English: Garden Balsam Stems

Chinese: 透骨草

Parts used: The whole plant

TCM category: Herbs that dispel Wind and Dampness

TCM nature: Cool

TCM taste(s): BitterPungent

Organ affinity: Spleen Kidney Liver

Scientific name: Speranskia tuberculata

Use of Tou Gu Cao (garden balsam stems) in TCM

Please note that you should never self-prescribe TCM ingredients. A TCM ingredient is almost never eaten on its own but as part of a formula containing several ingredients that act together. Please consult a professional TCM practitioner, they will be best able to guide you.

Preparation: Collect the plant, remove impurities and dry

Dosage: 9-20g

Main actions according to TCM*: Invigorates Blood and removes Blood Stagnation. Clear Toxic-Heat, cools the Blood and relieves pain. Drains Damp-Heat. Dispels Wind-Damp and relaxes the muscle and sinews.

Primary conditions or symptoms for which Tou Gu Cao may be prescribed by TCM doctors*: Trauma Bruising Swellings Inflammation Sores Burns Carbuncles Acute jaundice Hepatitis Arthritis Arthralgia Muscle contracture Bone contracture Beriberi Tinea

Contraindications*: Should not be used during pregnancy.

Common TCM formulas in which Tou Gu Cao is used*

Hai Tong Pi Tang

Source date: 1742 AD

Number of ingredients: 12 herbs

Formula key actions: Invigorates the Blood. Disperses swelling. Dispels Wind, Dampness and Cold. Removes Stagnation and relieves pain.

Conditions targeted*: Trauma and others

Tou Gu Cao is a deputy ingredient in Hai Tong Pi Tang. This means it helps the king ingredient(s) treat the main pattern or it serves to treat a coexisting pattern.

In Hai Tong Pi Tang, Tou Gu Cao unblocks the Channels, invigorates the collaterals, dispel Dampness, and relieves pain. 

Erythrinae bark, Garden Balsam, Clematis root, Angelica root, Saposhnikovia root and Sichuan pepper shares similar functions. 

Read more about Hai Tong Pi Tang

Key TCM concepts behind Tou Gu Cao's properties

In Traditional Chinese Medicine (TCM), Tou Gu Cao belongs to the 'Herbs that dispel Wind and Dampness' category. These herbs typically help treat what's called 'bi pain' (i.e. painful obstruction) in TCM. This roughly corresponds to arthritic and rheumatic conditions with pain, stiffness and numbness of the bones, joints and muscles.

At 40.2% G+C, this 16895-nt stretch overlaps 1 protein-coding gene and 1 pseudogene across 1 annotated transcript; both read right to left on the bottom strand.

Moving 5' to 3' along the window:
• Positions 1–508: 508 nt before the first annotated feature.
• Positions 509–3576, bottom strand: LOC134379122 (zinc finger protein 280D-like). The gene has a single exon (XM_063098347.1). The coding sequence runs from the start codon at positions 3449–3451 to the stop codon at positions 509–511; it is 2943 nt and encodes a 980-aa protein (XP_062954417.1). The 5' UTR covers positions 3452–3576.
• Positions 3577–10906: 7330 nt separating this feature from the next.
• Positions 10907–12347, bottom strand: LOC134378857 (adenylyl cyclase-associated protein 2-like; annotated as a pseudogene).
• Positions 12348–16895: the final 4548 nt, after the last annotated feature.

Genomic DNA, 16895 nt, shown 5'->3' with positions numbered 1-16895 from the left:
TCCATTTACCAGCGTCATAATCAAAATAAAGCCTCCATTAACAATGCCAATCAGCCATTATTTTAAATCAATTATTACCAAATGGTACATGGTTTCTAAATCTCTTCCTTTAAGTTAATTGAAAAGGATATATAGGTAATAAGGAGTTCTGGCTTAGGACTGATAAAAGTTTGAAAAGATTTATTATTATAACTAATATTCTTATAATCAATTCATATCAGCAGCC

Furthermore Tou Gu Cao is Cool in nature. This means that Tou Gu Cao tends to help people who have too much 'Heat' in their body, although with less effect than a plant that would be Cold in nature. Balance between Yin and Yang is a key health concept in TCM. Those who have too much Heat in their body are said to either have a Yang Excess (because Yang is Hot in nature) or a Yin deficiency (Yin is Cold in Nature). Depending on your condition Tou Gu Cao can help restore a harmonious balance between Yin and Yang.

Tou Gu Cao also tastes Bitter and Pungent. The so-called 'Five Phases' theory in Chinese Medicine states that the taste of TCM ingredients is a key determinant of their action in the body. Bitter ingredients like Tou Gu Cao tends to have a cleansing action on the body by clearing Heat, drying Dampness and promoting elimination via urination or bowel movements. On the other hand Pungent ingredients tend to promote the circulations of Qi and Body Fluids. That's why for instance someone tends to sweat a lot when they eat spicy/pungent food.

The tastes of ingredients in TCM also determine what Organs and Meridians they target. As such Tou Gu Cao is thought to target the Spleen, the Kidney and the Liver. In TCM the Spleen assists with digestion, Blood coagulation and Fluids metabolism in the body. The Kidneys do not only regulate the urinary system but also play a key role in the reproductive system and the growth and aging process of the body. The Liver is often referred as the body's "general" because it is in charge of regulating the movements of Qi and the Body Fluids. It also takes a leading role in balancing our emotions.